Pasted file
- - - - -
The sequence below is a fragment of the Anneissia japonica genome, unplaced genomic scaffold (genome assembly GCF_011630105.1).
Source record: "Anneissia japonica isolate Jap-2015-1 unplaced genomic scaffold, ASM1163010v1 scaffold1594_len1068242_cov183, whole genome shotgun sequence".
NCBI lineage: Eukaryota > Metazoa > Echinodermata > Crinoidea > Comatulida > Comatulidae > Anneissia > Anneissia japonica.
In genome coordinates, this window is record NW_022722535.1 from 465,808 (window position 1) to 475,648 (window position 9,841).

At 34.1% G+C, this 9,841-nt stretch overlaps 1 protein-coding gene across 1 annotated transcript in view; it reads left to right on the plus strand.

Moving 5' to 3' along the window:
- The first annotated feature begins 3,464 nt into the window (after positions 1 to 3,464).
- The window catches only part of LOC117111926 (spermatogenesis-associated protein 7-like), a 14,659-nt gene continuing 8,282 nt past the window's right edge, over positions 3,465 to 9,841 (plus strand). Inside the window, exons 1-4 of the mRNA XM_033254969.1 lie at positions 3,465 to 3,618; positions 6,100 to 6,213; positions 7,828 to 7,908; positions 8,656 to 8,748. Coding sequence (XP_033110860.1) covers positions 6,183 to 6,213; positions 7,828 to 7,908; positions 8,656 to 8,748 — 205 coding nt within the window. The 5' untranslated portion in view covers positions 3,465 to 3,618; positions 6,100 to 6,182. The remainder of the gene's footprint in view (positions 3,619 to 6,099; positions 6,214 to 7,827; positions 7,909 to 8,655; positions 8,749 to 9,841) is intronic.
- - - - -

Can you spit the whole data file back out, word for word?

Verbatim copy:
The sequence below is a fragment of the Anneissia japonica genome, unplaced genomic scaffold (genome assembly GCF_011630105.1).
Source record: "Anneissia japonica isolate Jap-2015-1 unplaced genomic scaffold, ASM1163010v1 scaffold1594_len1068242_cov183, whole genome shotgun sequence".
NCBI lineage: Eukaryota > Metazoa > Echinodermata > Crinoidea > Comatulida > Comatulidae > Anneissia > Anneissia japonica.
In genome coordinates, this window is record NW_022722535.1 from 465,808 (window position 1) to 475,648 (window position 9,841).

At 34.1% G+C, this 9,841-nt stretch overlaps 1 protein-coding gene across 1 annotated transcript in view; it reads left to right on the plus strand.

Moving 5' to 3' along the window:
- The first annotated feature begins 3,464 nt into the window (after positions 1 to 3,464).
- The window catches only part of LOC117111926 (spermatogenesis-associated protein 7-like), a 14,659-nt gene continuing 8,282 nt past the window's right edge, over positions 3,465 to 9,841 (plus strand). Inside the window, exons 1-4 of the mRNA XM_033254969.1 lie at positions 3,465 to 3,618; positions 6,100 to 6,213; positions 7,828 to 7,908; positions 8,656 to 8,748. Coding sequence (XP_033110860.1) covers positions 6,183 to 6,213; positions 7,828 to 7,908; positions 8,656 to 8,748 — 205 coding nt within the window. The 5' untranslated portion in view covers positions 3,465 to 3,618; positions 6,100 to 6,182. The remainder of the gene's footprint in view (positions 3,619 to 6,099; positions 6,214 to 7,827; positions 7,909 to 8,655; positions 8,749 to 9,841) is intronic.